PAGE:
Home prices are not crashing anytime soon.
Yes, I hear it in a lot of places, but let’s try to set emotion aside and use common sense while looking at the facts.
Today, I want to go over Fortune’s article presenting data from CoreLogic. It has an interactive map that shows which areas would most likely experience home price dips, so you could go check out that article.
But first, let’s talk about inflation.
I hear a lot of people saying that the inflation we have right now is caused by the Fed pumping in a lot of money right through the bonds that they buy during the pandemic.
And according to Investopedia, “If the Fed buys bonds in the open market, it increases the money supply in the economy by swapping out bonds in exchange for cash to the general public.”
That’s what they did during the great recession a few years back. And this is what they did again in large amounts during the pandemic.
Now, this is what’s happening, according to the article, “Conversely, if the Fed sells bonds, it decreases the money supply by removing cash from the economy in exchange for bonds.”
That’s what’s causing our rates to go up. The Fed is raising the rates because they want to push down the inflation rate by decreasing the money flow.
Now let’s jump into this article by Fortune called “The odds of a home price decline hitting your local housing market, as told by one interactive chart.”
It says, “Historically speaking, that inflation-fighting playbook is particularly hard-felt in the housing market, where spiking mortgage rates can quickly price out homebuyers. That's already starting to happen.” They usually do this.
Here’s the problem. It says, “On Thursday, the average 30-year fixed mortgage rate hit 5.11%—up from 3.11% in December. A borrower who took out a $500,000 mortgage at a 3.11% rate would owe $2,138 per month. At a 5.11% rate, that monthly payment on a 30-year mortgage spikes to $2,718.”
Most people have lower rates right now. Even though the average about a year ago was at around 719, their FICO score is now in the 600s.
So, if we’re looking realistically, the rate is much higher if your FICO score is lower.
But in this example, let’s say you are approved for a 3.11% rate. If somebody was purchasing a property for $500,000, their payment would be $2,138 that’s not including property taxes and everything else.
At 5.11%, it goes up by $600.
That’s a lot. That’s already a really nice car payment or spent on other things. But this is why people are canceling Netflix, I guess.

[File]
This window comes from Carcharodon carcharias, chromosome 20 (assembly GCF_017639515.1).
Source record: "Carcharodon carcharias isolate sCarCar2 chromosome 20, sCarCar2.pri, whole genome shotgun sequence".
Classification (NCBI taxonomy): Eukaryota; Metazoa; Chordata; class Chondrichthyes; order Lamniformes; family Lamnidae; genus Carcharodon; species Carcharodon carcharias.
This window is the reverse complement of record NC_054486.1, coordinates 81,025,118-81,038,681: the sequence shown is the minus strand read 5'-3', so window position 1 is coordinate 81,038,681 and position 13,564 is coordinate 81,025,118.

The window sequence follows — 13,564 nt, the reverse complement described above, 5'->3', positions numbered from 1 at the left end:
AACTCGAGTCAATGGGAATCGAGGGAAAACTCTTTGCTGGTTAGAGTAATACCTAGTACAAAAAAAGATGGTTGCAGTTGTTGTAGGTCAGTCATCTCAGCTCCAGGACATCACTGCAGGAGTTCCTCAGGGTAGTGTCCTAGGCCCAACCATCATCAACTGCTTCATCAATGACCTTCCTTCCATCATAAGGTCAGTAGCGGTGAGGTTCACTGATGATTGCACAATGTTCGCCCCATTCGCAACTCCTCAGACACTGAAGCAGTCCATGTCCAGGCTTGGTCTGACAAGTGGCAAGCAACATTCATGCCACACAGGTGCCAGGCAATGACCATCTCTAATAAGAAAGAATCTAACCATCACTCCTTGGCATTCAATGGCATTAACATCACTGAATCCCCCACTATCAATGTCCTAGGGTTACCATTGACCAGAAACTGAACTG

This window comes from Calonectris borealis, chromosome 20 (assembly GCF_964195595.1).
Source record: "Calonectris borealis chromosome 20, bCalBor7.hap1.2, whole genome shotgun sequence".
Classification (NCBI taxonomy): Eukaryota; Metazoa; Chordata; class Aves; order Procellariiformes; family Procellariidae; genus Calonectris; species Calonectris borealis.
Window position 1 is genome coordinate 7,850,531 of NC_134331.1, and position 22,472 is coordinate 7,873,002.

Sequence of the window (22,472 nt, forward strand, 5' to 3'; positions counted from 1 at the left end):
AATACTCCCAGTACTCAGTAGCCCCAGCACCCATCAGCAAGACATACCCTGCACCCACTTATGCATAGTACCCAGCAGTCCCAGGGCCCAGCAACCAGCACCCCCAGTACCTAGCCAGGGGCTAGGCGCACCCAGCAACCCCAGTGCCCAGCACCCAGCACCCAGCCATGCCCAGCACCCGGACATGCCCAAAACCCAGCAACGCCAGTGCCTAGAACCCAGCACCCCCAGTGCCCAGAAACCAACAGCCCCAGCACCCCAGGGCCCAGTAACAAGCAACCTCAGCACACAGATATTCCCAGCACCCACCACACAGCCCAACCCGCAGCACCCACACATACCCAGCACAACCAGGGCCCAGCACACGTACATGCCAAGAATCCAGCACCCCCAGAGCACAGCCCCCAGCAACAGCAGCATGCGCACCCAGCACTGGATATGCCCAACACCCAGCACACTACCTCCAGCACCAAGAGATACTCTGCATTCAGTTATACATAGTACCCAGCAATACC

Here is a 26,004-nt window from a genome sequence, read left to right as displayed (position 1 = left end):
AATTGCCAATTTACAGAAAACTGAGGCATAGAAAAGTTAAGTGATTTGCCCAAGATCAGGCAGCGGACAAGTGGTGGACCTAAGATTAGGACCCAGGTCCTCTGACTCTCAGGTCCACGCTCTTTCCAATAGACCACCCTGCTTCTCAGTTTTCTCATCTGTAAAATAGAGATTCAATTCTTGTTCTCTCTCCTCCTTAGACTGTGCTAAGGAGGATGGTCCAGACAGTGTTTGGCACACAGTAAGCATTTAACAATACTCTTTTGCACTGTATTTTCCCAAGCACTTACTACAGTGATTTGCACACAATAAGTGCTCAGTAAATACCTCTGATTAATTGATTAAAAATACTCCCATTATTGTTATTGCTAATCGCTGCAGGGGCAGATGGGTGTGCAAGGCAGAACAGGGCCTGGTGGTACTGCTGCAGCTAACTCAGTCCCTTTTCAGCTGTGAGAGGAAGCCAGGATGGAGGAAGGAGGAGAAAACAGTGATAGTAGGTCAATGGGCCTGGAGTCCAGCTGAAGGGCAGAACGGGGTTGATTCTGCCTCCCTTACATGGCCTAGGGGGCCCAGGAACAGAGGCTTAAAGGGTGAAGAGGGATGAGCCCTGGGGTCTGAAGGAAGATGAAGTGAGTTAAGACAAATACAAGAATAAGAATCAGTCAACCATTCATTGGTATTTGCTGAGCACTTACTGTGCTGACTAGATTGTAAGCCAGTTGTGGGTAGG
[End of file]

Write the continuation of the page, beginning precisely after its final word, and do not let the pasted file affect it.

Even if home prices are up, Fortune says, “It doesn't mean home prices are about to crash. In fact, every major real estate firm with a publicly released forecast model, including Fannie Mae and Zillow, still predicts home prices will climb further this year.”
The good news is that even non-real estate companies are saying “We’re still going to see an increase in home prices.” Unless the rates go up past seven, then maybe not. But we’re not there yet. So far, so good.
Fortune reports, “CoreLogic, which ranks No. 952 on the Fortune 1000, put housing markets into one of five categories based on the likelihood that home prices in that particular market are to fall over the coming 12 months. Here are those groupings:
I've been a real estate agent in California for almost 20 years. I own multiple businesses all throughout the US and the first thing I would want to look at in the interactive map is which areas I should avoid and which ones are good places to invest in.
Most of California is ranked pretty low. Some of it is ranked medium. The areas at elevated risk are pretty sparse. One of them is in Hawaii, two areas in Seattle, and Salem, Oregon.
What this is telling me as a real estate agent and as a real estate investor is maybe I should look at these places and buy, because I know that not just real estate companies are saying that the market’s going to continue to go up as long as rates remain under 7-ish.
These areas might be good to invest in.
“CoreLogic still thinks the chances of prices declining in 2022 are fairly low. Why? The real estate research firm points to the mismatch between inventory and strong buyer demand. That's also reflected in its national forecast. Over the coming 12 months, CoreLogic predicts U.S. home prices are poised to rise 5%. That'd mark a deceleration from the 19.8% jump posted over the past 12 months, but it's hardly the relief priced-out buyers are seeking,” Fortune says.
Lastly, Fortune reports, “George Ratiu proclaimed that “We’re not in a housing bubble just yet—but we’re skating close to one if prices continue rising at the current pace."
Interest rates aren’t crazy high yet even though they jumped up super quick. That’s why the Fed stepped up to try and put it back under control by raising rates.
It is still a good time to move, so if you need to move, do it.
There are thousands of people still buying homes and we are estimated to go up throughout the year.
If you don’t need to buy, and the rate pushes you out of being able to buy, then chill and wait. But rents are still high, so it is worth considering the pros and cons of rent versus buy.
The point is, let’s use reason, not emotion, in making sound and informed decisions. Don’t listen to the alarmists scaring you out of buying real estate without being backed by data.